Sunday, 23 November 2014

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To explain the theory and the underlying principle behind the functioning of an LED
The first known report of a light-emitting solid-state diode was made in 1907 by
the British experimenter H. J. Round. In the mid 1920s, Russian Oleg Vladimirovich Losev independently created the first LED, although his research was ignored at that time.
• In 1955, Rubin Braunstein of the Radio Corporation of America reported on infrared emission from gallium arsenide (GaAs) and other semiconductor alloys.
• Experimenters at Texas Instruments, Bob Biard and Gary Pittman, found in 1961 that gallium arsenide gave off infrared radiation when electric current was applied. Biard & Pittman received the patent for the infrared light-emitting diode.

• In 1962, Nick Holonyak Jr., of the General Electric Company and later with the University of Illinois at Urbana-Champaign, developed the first practical visible spectrum LED. He is seen as the "father of the light-emitting diode".
• In 1972, M. George Craford, Holonyak's former graduate student, invented the first yellow LED and 10x brighter red and red-orange LEDs.
• Shuji  Nakamura of Nichia Corporation of Japan demonstrated the first high brightness blue LED based on In GaN. The 2006 Millennium Technology Prize was awarded to Nakamura for his invention.


A Light emitting diode (LED) is essentially a pn junction diode. When carriers are injected across a forward-biased junction, it emits incoherent light. Most of the commercial LEDs are realized using a highly doped n and a p Junction.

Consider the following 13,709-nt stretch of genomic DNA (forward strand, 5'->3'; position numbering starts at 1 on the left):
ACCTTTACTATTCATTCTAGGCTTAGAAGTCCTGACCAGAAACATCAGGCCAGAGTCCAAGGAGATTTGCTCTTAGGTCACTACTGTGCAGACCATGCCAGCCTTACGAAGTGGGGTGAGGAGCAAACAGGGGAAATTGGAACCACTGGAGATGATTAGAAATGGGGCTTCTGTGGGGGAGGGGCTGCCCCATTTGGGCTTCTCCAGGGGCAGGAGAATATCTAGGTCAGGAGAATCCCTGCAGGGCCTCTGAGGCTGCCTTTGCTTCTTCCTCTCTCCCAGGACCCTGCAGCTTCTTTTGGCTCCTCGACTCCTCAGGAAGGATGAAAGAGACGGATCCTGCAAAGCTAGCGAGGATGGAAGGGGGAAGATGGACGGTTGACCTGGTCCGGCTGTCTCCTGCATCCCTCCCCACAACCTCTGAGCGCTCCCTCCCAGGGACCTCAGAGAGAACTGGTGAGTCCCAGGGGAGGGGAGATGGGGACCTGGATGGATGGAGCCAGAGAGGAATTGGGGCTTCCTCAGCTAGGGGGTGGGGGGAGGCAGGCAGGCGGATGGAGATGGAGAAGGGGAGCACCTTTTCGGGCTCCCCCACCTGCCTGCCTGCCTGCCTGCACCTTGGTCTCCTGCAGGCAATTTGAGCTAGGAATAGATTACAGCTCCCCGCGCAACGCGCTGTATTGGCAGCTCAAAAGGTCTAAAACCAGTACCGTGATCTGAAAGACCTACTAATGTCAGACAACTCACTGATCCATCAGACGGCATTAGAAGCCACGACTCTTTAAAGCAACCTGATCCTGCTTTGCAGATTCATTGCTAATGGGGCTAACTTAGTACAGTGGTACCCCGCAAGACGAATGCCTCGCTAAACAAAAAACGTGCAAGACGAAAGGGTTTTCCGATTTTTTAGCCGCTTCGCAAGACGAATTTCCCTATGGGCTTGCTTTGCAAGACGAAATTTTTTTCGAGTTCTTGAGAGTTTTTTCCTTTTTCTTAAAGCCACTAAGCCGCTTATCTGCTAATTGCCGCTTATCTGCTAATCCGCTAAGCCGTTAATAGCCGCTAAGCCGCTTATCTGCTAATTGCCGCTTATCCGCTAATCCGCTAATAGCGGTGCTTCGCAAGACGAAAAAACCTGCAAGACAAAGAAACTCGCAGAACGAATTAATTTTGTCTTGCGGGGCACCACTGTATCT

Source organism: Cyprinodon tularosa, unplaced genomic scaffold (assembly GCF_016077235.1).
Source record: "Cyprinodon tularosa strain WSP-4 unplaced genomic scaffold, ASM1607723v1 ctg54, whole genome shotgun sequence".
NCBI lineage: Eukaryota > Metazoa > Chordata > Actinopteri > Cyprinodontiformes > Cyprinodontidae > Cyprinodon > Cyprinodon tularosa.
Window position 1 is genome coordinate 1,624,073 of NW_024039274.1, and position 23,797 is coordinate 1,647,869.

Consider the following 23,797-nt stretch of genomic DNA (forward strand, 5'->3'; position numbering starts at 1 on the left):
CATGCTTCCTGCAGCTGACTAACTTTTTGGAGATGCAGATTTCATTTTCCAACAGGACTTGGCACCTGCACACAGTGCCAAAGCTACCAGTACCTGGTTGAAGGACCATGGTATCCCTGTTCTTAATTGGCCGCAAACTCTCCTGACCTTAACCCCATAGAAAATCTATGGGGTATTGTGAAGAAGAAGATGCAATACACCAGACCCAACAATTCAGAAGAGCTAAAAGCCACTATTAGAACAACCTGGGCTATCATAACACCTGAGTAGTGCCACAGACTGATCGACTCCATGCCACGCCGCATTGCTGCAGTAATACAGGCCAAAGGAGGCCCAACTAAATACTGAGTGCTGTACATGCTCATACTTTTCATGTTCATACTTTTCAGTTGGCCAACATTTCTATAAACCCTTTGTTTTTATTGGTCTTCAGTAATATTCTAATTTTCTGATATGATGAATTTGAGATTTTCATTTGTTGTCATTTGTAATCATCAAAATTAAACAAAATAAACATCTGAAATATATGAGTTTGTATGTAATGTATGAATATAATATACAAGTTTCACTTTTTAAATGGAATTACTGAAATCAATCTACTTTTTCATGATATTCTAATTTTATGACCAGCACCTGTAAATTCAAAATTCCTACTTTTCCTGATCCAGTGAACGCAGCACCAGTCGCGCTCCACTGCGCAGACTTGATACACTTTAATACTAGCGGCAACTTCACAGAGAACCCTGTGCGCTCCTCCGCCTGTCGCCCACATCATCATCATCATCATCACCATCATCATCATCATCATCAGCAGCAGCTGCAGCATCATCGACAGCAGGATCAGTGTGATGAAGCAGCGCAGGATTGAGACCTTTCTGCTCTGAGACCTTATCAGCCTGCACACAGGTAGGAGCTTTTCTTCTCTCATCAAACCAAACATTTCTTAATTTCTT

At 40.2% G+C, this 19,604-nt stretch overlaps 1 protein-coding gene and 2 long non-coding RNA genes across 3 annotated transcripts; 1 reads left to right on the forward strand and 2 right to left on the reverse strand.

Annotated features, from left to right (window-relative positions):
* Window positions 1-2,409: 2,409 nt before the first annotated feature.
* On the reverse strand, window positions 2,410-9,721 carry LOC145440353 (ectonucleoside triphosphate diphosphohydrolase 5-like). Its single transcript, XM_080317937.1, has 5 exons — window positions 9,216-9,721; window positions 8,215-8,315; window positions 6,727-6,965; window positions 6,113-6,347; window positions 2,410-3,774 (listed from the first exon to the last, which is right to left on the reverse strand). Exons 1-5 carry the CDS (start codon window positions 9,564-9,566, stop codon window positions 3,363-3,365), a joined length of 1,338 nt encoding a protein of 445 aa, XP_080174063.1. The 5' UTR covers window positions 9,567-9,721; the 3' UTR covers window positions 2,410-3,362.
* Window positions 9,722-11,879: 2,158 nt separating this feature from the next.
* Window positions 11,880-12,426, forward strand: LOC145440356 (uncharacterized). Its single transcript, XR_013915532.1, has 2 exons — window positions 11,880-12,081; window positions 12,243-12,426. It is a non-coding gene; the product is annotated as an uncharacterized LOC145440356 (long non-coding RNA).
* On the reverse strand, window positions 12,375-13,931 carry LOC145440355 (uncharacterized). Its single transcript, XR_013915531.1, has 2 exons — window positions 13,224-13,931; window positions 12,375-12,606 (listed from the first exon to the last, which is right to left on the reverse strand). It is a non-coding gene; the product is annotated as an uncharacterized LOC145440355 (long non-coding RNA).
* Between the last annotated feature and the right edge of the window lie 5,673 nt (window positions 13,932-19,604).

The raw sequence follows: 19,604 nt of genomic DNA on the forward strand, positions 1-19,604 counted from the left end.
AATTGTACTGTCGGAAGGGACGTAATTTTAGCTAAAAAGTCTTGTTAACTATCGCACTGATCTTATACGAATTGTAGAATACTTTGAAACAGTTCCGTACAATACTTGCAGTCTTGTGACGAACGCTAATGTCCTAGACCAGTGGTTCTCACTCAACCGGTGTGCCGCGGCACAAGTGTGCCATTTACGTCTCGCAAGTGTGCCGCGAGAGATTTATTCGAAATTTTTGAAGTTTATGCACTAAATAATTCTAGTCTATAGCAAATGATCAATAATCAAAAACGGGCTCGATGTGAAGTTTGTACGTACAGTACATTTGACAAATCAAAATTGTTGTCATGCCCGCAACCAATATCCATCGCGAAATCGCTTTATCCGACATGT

To understand the principle, let’s consider an unbiased pn+ junction band . The depletion region extends mainly into the p-side. There is a potential barrier from Ec on the n-side to the Ec on the p-side, called the built-in voltage, V0. This potential barrier prevents the excess free electrons on the n+ side from diffusing into the p side.
When a Voltage V is applied across the junction, the built-in potential is reduced from V0 to V0 – V. This allows the electrons from the n+ side to get injected into the p-side. Since electrons are the minority carriers in the p-side, this process is called minority carrier injection. But the hole injection from the p side to n+ side is very less and so the current is primarily due to the flow of electrons into the p-side. Appendix 1) results in spontaneous emission of photons (light). This effect is called injection electroluminescence. These photons should be allowed to escape from the device without being reabsorbed.
The recombination can be classified into the following two kinds

• Direct recombination

• Indirect recombination

Direct Recombination:

In direct band gap materials, the minimum energy of the conduction band lies directly above the maximum energy of the valence band in momentum space energy 

. In this material, free electrons at the bottom of the conduction band can recombine directly with free holes at the top of the valence band, as the momentum of the two particles is the same. This transition from conduction band to valence band involves photon emission (takes care of the principle of energy conservation). This is known as direct recombination. Direct recombination occurs spontaneously. GaAs is an example of a direct band-gap material.